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County Championship 2024

John Simpson: I’ve come down to Hove to have an impact, I want to win things

John Simpson
by Katya Witney 4 minute read

New Sussex captain John Simpson scored the first double-century of his first-class career on Day Three against Leicestershire yesterday (April 15). Ahead of the start of the season, he spoke to Wisden.com about why, at 35, he decided to leave Middlesex for a new challenge on the south coast.

The final few weeks of Sussex’s 2023 campaign ended under an unexpected dark cloud. Having been chasing down Championship promotion, on-field altercations during their penultimate home fixture of the season against Leicestershire left them without four key players for the following round and with a crucial 12-point deduction.

Despite a crushing win over Gloucestershire in the final round, Sussex finished 17 points adrift of promotion. Over the winter, several board resignations, public criticism of the club’s management by former players and the continued haemorrhaging of young talent to richer counties painted a picture of a club in free fall.

Understandably, at the beginning of the 2024 summer, Sussex seem keen to present an image of stability. Along with securing overseas pros Cheteshwar Pujara and Nathan McAndrew to return for another season, the appointment of two experienced heads in John Simpson and Tymal Mills as red-ball and T20 Blast captains respectively, injects maturity into a squad with 16 players aged 25 or under on staff.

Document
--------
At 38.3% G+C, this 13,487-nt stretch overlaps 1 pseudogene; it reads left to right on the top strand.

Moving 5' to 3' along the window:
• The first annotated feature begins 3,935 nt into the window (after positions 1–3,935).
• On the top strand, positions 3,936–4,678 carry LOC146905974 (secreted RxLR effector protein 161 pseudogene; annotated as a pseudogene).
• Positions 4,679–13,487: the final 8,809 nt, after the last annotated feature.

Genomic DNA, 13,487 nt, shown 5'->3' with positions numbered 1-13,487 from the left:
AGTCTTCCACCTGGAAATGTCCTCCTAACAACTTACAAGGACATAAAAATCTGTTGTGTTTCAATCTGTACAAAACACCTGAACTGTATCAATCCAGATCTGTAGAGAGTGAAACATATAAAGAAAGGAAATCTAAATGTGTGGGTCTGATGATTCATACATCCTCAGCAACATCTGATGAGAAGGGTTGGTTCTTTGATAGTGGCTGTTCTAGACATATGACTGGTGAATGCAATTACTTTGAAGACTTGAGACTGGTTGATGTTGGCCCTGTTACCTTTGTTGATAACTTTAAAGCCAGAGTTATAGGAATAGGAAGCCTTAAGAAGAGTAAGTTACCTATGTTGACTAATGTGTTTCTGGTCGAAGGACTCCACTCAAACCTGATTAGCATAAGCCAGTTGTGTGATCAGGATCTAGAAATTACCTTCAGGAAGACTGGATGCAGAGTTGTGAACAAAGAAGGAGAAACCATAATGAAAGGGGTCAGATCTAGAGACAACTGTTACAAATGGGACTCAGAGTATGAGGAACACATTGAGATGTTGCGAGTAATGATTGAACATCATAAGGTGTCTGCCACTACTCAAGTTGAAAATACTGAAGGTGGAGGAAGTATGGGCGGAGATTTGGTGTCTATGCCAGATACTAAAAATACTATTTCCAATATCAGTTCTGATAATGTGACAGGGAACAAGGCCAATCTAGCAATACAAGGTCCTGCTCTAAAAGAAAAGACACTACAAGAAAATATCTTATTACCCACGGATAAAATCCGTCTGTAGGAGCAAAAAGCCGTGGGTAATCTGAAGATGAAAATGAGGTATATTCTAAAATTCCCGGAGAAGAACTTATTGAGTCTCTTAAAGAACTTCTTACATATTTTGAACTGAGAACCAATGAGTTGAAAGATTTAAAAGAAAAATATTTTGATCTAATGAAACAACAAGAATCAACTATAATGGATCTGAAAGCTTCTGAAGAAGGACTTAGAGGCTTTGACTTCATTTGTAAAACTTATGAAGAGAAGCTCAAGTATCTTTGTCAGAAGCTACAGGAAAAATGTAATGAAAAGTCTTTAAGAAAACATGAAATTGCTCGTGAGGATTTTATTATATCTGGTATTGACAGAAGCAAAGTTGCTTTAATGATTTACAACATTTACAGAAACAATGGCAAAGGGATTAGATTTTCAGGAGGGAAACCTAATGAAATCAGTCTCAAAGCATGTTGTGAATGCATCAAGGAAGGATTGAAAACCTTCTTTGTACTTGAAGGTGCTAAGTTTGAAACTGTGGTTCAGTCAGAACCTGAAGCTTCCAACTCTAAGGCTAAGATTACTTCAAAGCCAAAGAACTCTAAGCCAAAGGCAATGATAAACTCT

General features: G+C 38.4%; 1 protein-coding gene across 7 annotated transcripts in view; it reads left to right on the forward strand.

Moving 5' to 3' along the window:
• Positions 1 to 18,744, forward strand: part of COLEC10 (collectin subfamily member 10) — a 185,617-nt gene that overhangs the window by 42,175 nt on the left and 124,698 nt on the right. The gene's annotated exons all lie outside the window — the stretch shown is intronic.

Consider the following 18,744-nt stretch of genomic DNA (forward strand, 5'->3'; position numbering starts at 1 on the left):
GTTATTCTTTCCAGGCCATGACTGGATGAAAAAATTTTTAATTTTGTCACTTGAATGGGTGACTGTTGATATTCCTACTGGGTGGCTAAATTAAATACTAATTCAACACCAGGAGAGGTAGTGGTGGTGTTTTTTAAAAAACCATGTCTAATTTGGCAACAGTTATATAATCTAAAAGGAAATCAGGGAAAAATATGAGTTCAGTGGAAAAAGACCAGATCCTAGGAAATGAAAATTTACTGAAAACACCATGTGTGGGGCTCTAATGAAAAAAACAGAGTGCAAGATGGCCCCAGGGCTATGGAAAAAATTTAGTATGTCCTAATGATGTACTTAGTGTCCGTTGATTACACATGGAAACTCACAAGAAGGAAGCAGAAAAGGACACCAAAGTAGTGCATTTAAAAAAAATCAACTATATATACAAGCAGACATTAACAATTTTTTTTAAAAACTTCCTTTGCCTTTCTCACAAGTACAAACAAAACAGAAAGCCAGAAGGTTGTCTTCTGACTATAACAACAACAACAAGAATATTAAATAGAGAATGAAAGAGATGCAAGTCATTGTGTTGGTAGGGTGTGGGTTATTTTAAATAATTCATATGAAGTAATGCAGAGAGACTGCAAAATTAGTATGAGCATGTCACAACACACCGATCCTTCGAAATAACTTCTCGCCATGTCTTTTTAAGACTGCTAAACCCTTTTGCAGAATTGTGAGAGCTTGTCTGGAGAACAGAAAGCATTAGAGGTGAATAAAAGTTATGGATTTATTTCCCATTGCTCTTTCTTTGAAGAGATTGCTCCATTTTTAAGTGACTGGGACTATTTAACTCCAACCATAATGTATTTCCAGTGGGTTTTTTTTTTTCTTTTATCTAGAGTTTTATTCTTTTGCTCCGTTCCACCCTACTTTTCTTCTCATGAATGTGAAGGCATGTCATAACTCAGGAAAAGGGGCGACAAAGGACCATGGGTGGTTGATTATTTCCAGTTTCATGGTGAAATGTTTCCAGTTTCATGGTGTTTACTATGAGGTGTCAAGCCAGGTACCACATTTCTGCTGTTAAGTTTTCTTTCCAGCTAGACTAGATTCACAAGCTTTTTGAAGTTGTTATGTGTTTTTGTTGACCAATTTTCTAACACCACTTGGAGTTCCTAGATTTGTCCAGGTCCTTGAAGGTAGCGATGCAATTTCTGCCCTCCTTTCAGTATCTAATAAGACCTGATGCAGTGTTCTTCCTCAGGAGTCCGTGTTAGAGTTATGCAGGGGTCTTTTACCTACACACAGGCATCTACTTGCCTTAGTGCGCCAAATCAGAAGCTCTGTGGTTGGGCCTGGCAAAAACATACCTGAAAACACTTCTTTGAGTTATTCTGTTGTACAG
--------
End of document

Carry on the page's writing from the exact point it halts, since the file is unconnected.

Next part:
For Simpson in particular, moving down to Hove from London after 16 years as a Middlesex stalwart, it’s not hard to see why a fresh challenge was just as appealing to the club as to him.

“It felt like now was the right time to take on that new challenge,” Simpson tells Wisden.com. “I had 16 years at Middlesex, but the opportunity Farby [Paul Farbrace, Sussex’s head coach] presented to me in October and having seen the squad and how close they came to getting promoted last year, it materialised pretty quickly.

“It was incredibly emotional. I’ve got a lot of close friends at Middlesex in Sam Robson, Toby Roland-Jones, Tim Murtagh, three guys that I’ve played 90 per cent of my career with and a lot of close mates that I’ve seen come through the academy and get professional contracts like Tom Helm, Max Holden and Steve Eskinazi. Having to have those conversations was pretty emotional. I rang every one of them up and told them the situation and why I was leaving. It was an emotional time.”

“But the talent in this squad at Hove is really exciting, and I want to come down here and have an impact on the field and off. I want to win things. First and foremost it’s about getting promoted to Division One where we all want to be. Having seen the strength of Division Two it’s probably going to be one of the strongest Division Two campaigns I’ve been involved in.”

The challenge for Simpson will be a significant one. Already in the first two rounds of Sussex’s 2024 campaign, they were denied a chance of pushing for victory against Northants in the opening round, the use of the floodlights at Hove deemed too expensive to warrant switching them on to allow play to continue into the evening on Day Four. A back injury Pujara picked up in India ruled him out of the fixture – one of the seven matches he will be available for.